Top Reasons You’re Not Collecting Art Right Now: Debunked!

I never really noticed that we had artwork in our home until our friends started visiting our apartment. They seemed so impressed as if we had a painting by Leonardo DaVinci hanging above our couch. Being a traditional artist myself, it feels only natural to have art in our home because half of them were my homework at some point and the other half are ones we found and just fell in love with!

So I stopped and thought about what makes people afraid to buy art for their homes. I don’t mean Home Goods art prints or posters framed at Michaels… I mean original pieces you find in a gallery, art show, museum etc. I thought of a few excuses I’ve heard people say before so I’ve compiled this small list and will hopefully put your fears at rest so you can go and fill your home with some epic art decor!

I don’t know where to find original art.

I get it, you probably only take time to look at art in museums, maybe, in 8th grade, but there is art out there. Try starting in a small comfort zone… Thrift stores/antique shops/flea markets. That’s right! There’s a hidden treasure of them, not all are great finds but sometimes you get some rad stuff! We’re talking a frame and artwork for $20…that’s a steal! I even know one artist who has a regular booth at the Rose Bowl Flea Market….like he’s there with his own artwork every time, drawing and selling.

 

I don’t know any artists.

Ummmm I’m an artist….rude….haha! Just kidding, I know what you mean, but it also goes to prove that there are artists everywhere! They don’t have to be famous or even have to know their name for them to exist! There are a lot of talented unknowns out there and if they’re not famous then the more likely their work is affordable. You can find freelance artists in an art community (such as Minted or RedBubble) OR you can look up some art galleries and go check out the merchandise before you buy it. Fun fact: Art gallery exhibitions are a way for artists to not only showcase their work but SELL it! Boom! That takes care of fear 1 + 2.

 

It’s too expensive.

I call shenanigans. Artists are trying to make a living and we are very aware that people may or may not want to spend a million dollars on an unknown artist’s work. So expect their original pieces to range anywhere from $50-$500. However, artists will often sell copies or giclee paintings (paintings that are copies but have texture as if they were the original). Those are often even less expensive. PLUS if you are at a flea market and it’s not the artist selling the work, you can haggle!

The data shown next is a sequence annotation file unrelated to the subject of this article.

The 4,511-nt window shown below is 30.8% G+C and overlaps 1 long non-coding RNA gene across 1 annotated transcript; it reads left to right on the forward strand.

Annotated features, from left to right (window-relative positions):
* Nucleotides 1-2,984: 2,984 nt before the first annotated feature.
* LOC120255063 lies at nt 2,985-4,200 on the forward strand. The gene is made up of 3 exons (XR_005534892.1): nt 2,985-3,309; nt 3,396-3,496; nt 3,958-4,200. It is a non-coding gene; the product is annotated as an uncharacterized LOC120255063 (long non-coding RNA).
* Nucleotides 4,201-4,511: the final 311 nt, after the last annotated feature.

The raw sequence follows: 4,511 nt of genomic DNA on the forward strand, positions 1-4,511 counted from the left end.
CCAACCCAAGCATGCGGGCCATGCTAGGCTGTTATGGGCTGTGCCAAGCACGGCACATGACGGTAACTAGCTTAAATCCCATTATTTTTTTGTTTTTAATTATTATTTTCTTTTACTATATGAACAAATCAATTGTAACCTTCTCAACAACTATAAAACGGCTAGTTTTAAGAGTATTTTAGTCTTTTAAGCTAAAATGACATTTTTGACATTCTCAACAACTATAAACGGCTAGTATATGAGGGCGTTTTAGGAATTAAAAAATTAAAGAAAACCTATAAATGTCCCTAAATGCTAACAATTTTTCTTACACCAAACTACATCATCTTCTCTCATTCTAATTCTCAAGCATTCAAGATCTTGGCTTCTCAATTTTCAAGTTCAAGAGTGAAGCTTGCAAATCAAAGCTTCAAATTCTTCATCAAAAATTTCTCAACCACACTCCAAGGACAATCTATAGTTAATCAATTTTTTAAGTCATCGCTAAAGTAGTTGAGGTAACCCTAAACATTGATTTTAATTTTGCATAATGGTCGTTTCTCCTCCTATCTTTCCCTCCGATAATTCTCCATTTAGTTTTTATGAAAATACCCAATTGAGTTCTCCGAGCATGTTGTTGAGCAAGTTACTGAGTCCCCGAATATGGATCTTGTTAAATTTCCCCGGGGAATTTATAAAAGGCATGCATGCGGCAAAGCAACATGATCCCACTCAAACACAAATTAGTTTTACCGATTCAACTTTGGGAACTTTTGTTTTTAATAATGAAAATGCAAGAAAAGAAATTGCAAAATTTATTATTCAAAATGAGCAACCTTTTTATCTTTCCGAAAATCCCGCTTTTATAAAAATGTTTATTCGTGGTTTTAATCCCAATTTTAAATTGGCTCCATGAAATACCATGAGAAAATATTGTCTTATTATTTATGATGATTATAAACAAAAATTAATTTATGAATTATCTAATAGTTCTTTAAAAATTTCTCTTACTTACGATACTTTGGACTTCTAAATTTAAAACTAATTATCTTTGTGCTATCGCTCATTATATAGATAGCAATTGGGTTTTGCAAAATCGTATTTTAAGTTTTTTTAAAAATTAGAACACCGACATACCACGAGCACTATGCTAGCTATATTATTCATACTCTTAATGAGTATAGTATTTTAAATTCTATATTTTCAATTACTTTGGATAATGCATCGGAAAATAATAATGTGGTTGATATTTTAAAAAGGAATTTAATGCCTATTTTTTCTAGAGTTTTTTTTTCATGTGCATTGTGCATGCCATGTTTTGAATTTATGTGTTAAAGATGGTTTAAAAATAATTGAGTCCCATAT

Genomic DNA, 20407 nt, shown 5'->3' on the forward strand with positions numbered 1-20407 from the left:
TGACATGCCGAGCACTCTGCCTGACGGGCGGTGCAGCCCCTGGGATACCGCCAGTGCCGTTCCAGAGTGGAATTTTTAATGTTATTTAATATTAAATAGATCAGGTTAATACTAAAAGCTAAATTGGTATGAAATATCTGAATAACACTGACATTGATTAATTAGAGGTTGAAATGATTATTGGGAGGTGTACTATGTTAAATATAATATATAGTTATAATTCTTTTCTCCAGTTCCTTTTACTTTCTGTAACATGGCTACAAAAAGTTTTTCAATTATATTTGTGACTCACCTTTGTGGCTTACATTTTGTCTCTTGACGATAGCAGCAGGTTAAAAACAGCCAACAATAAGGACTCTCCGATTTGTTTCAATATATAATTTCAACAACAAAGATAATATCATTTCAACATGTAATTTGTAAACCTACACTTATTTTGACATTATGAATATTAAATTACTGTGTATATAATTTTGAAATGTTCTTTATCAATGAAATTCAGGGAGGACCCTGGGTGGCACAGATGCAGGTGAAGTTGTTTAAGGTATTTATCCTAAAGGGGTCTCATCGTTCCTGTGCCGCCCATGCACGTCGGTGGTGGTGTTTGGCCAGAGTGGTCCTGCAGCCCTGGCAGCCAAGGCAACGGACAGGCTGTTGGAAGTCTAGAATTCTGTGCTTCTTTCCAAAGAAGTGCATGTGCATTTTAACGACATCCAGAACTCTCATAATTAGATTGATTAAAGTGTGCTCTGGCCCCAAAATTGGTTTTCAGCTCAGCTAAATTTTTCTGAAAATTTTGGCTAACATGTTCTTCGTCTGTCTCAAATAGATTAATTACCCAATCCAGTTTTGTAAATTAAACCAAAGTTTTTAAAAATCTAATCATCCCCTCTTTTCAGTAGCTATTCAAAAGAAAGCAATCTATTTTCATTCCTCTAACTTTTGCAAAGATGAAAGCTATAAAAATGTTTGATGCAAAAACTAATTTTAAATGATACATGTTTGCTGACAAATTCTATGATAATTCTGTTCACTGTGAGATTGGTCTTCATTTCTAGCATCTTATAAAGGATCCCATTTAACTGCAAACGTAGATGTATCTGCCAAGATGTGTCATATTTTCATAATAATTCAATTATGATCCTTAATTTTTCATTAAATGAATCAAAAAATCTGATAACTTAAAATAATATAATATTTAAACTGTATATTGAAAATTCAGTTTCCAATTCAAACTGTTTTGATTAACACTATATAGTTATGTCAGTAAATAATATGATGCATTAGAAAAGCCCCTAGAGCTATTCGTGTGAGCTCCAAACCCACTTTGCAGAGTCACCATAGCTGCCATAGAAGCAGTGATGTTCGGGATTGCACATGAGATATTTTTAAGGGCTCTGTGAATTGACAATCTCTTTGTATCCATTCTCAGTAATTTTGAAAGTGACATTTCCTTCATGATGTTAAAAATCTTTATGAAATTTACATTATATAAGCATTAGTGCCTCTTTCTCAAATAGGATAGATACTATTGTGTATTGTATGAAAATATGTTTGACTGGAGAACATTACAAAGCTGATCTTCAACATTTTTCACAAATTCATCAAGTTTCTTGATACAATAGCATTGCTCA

I don’t know good art from bad art

I’m going to stop you right there. Art is subjective. What one person may like, another may hate. NO ONE can say they there is good art and bad art…there is art you love and don’t. The end. If you like it….BUY IT!

 

I don’t know how to hang it/frame it.

Well for starters, do you already like the frame it’s in? If you do then awesome, if not find one you love before you commit to having it nailed to your wall. I know hanging something up is so official and out of nowhere it feels like a life or death decision, but I’m going to let you in on a little secret..it’s called spackle. If you hang it up and don’t like how it’s hung then take it out, spackle the hole and move on! No one will ever know. Now if you don’t know how to put a nail in the wall just look up simple art hanging tutorials on YouTube. If you’re art piece is lightweight and you’re still non committal then buy some command strips and make it happen. Don’t let these excuses deny your having beautiful art in your home.
If you’re still on the fence about art let me try one last attempt to sway you. Unlike photographs, which are very “you had to be there” or Home Goods signs that say “Family,” art has way of speaking to every person differently. Instantly adding a character to your home, it is expressive and original…like you. Let your decor speak for itself and let yourself enjoy an artistically beautiful home.

*Featured artwork, original painting by Joanna Carillo. Pears, 2015, oil on canvas.

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